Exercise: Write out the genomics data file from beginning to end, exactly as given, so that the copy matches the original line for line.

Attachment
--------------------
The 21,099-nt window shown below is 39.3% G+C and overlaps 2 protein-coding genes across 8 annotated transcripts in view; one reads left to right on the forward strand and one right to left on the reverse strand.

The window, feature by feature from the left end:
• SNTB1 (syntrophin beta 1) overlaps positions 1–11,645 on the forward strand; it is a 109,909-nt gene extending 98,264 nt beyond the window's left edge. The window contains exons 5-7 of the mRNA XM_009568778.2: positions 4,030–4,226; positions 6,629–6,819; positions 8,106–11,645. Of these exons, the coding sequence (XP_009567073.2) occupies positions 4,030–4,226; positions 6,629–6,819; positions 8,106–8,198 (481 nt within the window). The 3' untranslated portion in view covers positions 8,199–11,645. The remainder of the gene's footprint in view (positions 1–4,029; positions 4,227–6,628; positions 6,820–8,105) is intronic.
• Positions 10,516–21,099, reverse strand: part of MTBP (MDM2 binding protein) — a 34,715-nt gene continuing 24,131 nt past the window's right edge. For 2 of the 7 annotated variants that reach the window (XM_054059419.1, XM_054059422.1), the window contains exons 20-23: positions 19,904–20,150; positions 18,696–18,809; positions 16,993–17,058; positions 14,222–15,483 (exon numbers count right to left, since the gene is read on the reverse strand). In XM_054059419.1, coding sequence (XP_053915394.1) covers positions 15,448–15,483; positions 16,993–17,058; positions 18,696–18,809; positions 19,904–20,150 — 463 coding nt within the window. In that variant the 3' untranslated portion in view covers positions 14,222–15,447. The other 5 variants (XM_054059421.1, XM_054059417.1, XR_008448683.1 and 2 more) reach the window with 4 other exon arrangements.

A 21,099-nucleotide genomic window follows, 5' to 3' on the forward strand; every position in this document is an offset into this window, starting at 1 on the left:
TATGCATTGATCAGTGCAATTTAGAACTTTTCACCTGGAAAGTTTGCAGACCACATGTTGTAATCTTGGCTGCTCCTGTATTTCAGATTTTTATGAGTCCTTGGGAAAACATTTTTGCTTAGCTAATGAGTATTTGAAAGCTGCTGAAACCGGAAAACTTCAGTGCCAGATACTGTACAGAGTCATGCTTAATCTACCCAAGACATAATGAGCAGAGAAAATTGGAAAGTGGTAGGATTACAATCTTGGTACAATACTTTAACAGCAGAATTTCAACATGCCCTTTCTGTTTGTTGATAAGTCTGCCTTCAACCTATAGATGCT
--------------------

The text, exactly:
The 21,099-nt window shown below is 39.3% G+C and overlaps 2 protein-coding genes across 8 annotated transcripts in view; one reads left to right on the forward strand and one right to left on the reverse strand.

The window, feature by feature from the left end:
• SNTB1 (syntrophin beta 1) overlaps positions 1–11,645 on the forward strand; it is a 109,909-nt gene extending 98,264 nt beyond the window's left edge. The window contains exons 5-7 of the mRNA XM_009568778.2: positions 4,030–4,226; positions 6,629–6,819; positions 8,106–11,645. Of these exons, the coding sequence (XP_009567073.2) occupies positions 4,030–4,226; positions 6,629–6,819; positions 8,106–8,198 (481 nt within the window). The 3' untranslated portion in view covers positions 8,199–11,645. The remainder of the gene's footprint in view (positions 1–4,029; positions 4,227–6,628; positions 6,820–8,105) is intronic.
• Positions 10,516–21,099, reverse strand: part of MTBP (MDM2 binding protein) — a 34,715-nt gene continuing 24,131 nt past the window's right edge. For 2 of the 7 annotated variants that reach the window (XM_054059419.1, XM_054059422.1), the window contains exons 20-23: positions 19,904–20,150; positions 18,696–18,809; positions 16,993–17,058; positions 14,222–15,483 (exon numbers count right to left, since the gene is read on the reverse strand). In XM_054059419.1, coding sequence (XP_053915394.1) covers positions 15,448–15,483; positions 16,993–17,058; positions 18,696–18,809; positions 19,904–20,150 — 463 coding nt within the window. In that variant the 3' untranslated portion in view covers positions 14,222–15,447. The other 5 variants (XM_054059421.1, XM_054059417.1, XR_008448683.1 and 2 more) reach the window with 4 other exon arrangements.

A 21,099-nucleotide genomic window follows, 5' to 3' on the forward strand; every position in this document is an offset into this window, starting at 1 on the left:
TATGCATTGATCAGTGCAATTTAGAACTTTTCACCTGGAAAGTTTGCAGACCACATGTTGTAATCTTGGCTGCTCCTGTATTTCAGATTTTTATGAGTCCTTGGGAAAACATTTTTGCTTAGCTAATGAGTATTTGAAAGCTGCTGAAACCGGAAAACTTCAGTGCCAGATACTGTACAGAGTCATGCTTAATCTACCCAAGACATAATGAGCAGAGAAAATTGGAAAGTGGTAGGATTACAATCTTGGTACAATACTTTAACAGCAGAATTTCAACATGCCCTTTCTGTTTGTTGATAAGTCTGCCTTCAACCTATAGATGCT